Thursday will be a busy day in the world of monetary policy as the Bank of Japan and Bank of England will be just some of the central banks who will be announcing their latest policy decisions. However, it will be Sweden’s central bank – the Riksbank – that could attract the most attention. Markets will be eagerly awaiting the Riksbank’s decision at 08:30 GMT to find out whether it has become the first central bank in the world to lift interest rates out of negative territory.
Swedish fundamentals look good
The Riksbank had little choice but to cut its repo rate below zero in early 2015 as inflation had been slipping in and out of negative territory since late 2012 and the European Central Bank’s own foray into negative rates threatened to put upward pressure on the exchange rate. Fast forward five years and the Riksbank’s experiment with negative rates appears to have worked: inflation has returned close to the Bank’s 2% target, growth has more than recovered from the financial and Eurozone crises and the jobless rate is comparatively low.
But one could argue that those objectives were met in 2017 and the Riksbank passed by the opportunity to normalize policy. So why is it in a hurry now to lift interest rates out of negative zone? In fact, the case for a rate cut has weakened, with Swedish economic indicators worsening in recent months. GDP growth has been sluggish during 2019 and headline inflation has moderated somewhat (though it does now appear to be trending up again). More worryingly, the country’s manufacturing PMI slumped to a 7-year low in November, falling sharply below 50 to 45.4.
Last opportunity to escape negative rates?
The Riksbank’s timing suggests policymakers may see this as the last window of opportunity to raise the repo rate out of negative territory while things are still looking up (the data is OK, trade tensions are easing and Brexit could soon be resolved). It also indicates policymakers are becoming increasingly worried about the side-effects about a prolonged period of negative borrowing costs. Pressure has been piling on central banks by financial institutions about the damage to their profit margins from negative rates. In Sweden, other side-effects include soaring house prices and an extremely high private-sector debt level.
But has the Riksbank left its normalization plans too late and would taking rates out of negative territory now risk derailing the recovery in growth and inflation, especially if the rate hike was to significantly boost the Swedish krona? The krona has already appreciated sharply since October when the Riksbank unexpectedly signalled it plans to go ahead with an end of year rate hike. Euro/krona has fallen by more than 4% since the October meeting but whether the krona maintains its uptrend will depend on the Riksbank’s forecasts on the future rate path.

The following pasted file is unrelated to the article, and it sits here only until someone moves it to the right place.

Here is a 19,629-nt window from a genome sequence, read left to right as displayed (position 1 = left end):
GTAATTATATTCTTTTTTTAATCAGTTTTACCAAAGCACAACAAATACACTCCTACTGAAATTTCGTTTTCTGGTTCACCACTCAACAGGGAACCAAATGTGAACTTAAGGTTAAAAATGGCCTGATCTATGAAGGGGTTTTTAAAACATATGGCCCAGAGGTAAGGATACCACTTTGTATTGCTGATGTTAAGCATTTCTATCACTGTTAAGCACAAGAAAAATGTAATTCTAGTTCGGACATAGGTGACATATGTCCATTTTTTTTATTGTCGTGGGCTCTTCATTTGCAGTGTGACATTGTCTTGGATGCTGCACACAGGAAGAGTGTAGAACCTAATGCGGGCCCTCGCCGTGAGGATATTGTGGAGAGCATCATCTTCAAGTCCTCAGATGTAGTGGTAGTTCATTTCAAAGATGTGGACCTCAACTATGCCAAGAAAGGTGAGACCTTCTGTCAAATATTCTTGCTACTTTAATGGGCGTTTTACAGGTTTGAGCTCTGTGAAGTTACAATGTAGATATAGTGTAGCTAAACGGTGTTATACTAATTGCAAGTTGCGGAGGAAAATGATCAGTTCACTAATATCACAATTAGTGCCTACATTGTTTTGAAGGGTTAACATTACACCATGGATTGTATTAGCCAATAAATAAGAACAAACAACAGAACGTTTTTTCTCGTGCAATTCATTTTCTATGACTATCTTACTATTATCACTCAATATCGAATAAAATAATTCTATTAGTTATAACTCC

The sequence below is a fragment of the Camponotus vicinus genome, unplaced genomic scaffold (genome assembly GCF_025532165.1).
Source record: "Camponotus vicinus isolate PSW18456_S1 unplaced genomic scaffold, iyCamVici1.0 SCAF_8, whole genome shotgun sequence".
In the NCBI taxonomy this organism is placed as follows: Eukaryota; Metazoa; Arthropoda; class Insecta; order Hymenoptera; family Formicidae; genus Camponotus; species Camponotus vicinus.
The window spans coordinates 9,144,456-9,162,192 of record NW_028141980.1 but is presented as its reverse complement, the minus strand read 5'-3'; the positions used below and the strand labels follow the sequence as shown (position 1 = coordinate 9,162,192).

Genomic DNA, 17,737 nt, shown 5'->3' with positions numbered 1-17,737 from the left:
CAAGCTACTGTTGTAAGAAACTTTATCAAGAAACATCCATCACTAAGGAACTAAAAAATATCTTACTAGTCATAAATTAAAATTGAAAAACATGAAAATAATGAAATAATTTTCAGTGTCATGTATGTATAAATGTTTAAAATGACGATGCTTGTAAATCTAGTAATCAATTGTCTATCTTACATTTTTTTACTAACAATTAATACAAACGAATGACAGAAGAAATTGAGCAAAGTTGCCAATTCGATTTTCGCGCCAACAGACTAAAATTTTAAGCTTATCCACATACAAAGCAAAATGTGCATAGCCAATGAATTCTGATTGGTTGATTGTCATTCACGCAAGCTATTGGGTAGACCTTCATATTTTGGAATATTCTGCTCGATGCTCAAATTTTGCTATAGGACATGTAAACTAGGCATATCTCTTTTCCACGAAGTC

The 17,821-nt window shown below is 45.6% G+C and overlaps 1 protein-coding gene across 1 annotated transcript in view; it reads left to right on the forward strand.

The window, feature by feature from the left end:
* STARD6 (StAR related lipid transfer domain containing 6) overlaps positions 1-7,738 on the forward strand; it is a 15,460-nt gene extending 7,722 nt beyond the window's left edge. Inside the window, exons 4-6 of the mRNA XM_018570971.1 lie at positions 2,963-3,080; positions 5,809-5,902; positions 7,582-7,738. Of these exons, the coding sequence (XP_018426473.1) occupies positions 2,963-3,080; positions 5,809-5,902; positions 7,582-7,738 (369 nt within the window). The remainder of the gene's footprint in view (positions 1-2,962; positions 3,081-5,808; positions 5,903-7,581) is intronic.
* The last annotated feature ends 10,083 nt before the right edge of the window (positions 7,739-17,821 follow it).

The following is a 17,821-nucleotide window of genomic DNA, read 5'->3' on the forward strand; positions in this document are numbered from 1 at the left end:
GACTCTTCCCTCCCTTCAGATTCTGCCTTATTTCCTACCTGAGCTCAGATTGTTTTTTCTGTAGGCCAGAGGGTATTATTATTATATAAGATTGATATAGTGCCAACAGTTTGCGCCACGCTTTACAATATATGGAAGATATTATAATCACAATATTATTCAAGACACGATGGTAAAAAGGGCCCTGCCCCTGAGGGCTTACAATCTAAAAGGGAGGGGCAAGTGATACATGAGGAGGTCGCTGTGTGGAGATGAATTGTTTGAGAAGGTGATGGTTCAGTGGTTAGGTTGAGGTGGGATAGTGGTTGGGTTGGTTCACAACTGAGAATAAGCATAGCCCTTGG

Does krona’s rally have more legs?
If as expected, the Bank on Thursday raises its repo rate from -0.25% to 0% but forecasts that it will stay on hold for the rest of the year, the krona’s rally could come to a halt. Euro/krona would then be able to maintain support around the 10.43 level, which is the 61.8% Fibonacci retracement of the upleg from December 2018 to October 2019.
At the last meeting, policymakers predicted that the repo rate won’t be raised again until at least the end of 2021. Although unlikely, but should the Riksbank bring forward its forecasts for the next rate hike, euro/krona could extend its losses until the 78.6% Fibonacci at 10.30.
Alternatively, a push back in the timing of lifting rates above zero would be seen by the markets as a dovish move and euro/krona could rebound towards its 200-day moving average, just above the 38.2% Fibonacci at 10.62.
If dovish forecasts fail to put a stop to the krona’s ascent, the Riksbank is unlikely to be too concerned about it just yet as the currency’s long-term decline versus the euro means its retracement has some way to go before raising policymakers’ eyebrows. In the meantime, policymakers at the European Central Bank, Swiss National Bank and Denmark’s central bank will be keeping a close watch at how smoothly Sweden’s exit from negative rates proceeds amid a growing number of critics against negative rate policy.